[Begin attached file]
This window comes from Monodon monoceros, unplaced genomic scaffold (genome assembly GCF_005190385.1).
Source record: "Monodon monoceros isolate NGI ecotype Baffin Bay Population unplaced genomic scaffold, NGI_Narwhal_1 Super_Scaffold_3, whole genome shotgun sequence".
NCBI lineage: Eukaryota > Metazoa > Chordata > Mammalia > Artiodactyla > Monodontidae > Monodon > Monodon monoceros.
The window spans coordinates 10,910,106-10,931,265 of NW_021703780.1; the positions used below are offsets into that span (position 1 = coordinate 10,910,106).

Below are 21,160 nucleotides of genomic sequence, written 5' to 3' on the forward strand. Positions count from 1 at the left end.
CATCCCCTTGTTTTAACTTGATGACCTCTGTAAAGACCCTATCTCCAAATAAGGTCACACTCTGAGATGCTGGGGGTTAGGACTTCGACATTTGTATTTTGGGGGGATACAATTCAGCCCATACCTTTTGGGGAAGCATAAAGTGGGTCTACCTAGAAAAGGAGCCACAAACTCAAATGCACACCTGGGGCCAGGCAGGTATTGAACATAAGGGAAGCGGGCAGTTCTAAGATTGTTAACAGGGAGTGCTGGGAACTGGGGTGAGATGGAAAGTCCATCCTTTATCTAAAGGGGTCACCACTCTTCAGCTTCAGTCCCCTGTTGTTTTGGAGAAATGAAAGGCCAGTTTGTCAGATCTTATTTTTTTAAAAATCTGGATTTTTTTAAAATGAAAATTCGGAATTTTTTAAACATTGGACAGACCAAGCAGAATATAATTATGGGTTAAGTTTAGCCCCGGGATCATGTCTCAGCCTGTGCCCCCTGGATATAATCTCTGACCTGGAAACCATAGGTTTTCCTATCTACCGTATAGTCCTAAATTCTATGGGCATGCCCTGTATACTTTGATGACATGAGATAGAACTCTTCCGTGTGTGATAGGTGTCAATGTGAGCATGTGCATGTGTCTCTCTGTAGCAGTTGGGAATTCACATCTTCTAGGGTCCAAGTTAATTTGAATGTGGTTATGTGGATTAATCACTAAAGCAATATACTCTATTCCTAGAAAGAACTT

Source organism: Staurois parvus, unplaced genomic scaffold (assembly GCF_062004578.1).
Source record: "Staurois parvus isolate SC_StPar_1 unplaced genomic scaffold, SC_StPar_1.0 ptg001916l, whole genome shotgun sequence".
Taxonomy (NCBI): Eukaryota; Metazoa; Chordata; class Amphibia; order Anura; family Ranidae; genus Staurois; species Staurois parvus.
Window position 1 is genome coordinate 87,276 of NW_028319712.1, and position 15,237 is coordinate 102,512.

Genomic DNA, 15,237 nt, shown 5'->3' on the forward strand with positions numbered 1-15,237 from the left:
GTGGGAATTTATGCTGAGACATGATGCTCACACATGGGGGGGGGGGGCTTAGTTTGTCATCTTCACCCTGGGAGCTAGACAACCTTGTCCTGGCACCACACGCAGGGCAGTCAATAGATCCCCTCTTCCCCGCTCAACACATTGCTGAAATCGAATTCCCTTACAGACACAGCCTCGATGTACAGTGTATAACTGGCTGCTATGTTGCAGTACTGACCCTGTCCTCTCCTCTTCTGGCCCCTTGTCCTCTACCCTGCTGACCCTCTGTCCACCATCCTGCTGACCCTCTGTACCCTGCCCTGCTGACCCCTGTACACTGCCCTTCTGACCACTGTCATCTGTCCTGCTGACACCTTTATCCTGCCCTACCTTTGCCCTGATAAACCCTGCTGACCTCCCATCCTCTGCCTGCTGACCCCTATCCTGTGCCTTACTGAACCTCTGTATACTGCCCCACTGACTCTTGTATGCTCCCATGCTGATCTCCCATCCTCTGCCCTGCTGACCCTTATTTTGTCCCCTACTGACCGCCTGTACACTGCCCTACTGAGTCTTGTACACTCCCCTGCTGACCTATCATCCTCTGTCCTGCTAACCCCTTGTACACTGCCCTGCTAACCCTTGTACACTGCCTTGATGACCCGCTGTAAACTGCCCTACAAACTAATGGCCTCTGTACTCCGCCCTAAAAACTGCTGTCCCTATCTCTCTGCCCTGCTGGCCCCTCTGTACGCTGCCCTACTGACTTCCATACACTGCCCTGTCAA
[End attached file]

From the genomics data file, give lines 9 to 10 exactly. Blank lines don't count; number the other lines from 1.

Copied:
Taxonomy (NCBI): Eukaryota; Metazoa; Chordata; class Amphibia; order Anura; family Ranidae; genus Staurois; species Staurois parvus.
Window position 1 is genome coordinate 87,276 of NW_028319712.1, and position 15,237 is coordinate 102,512.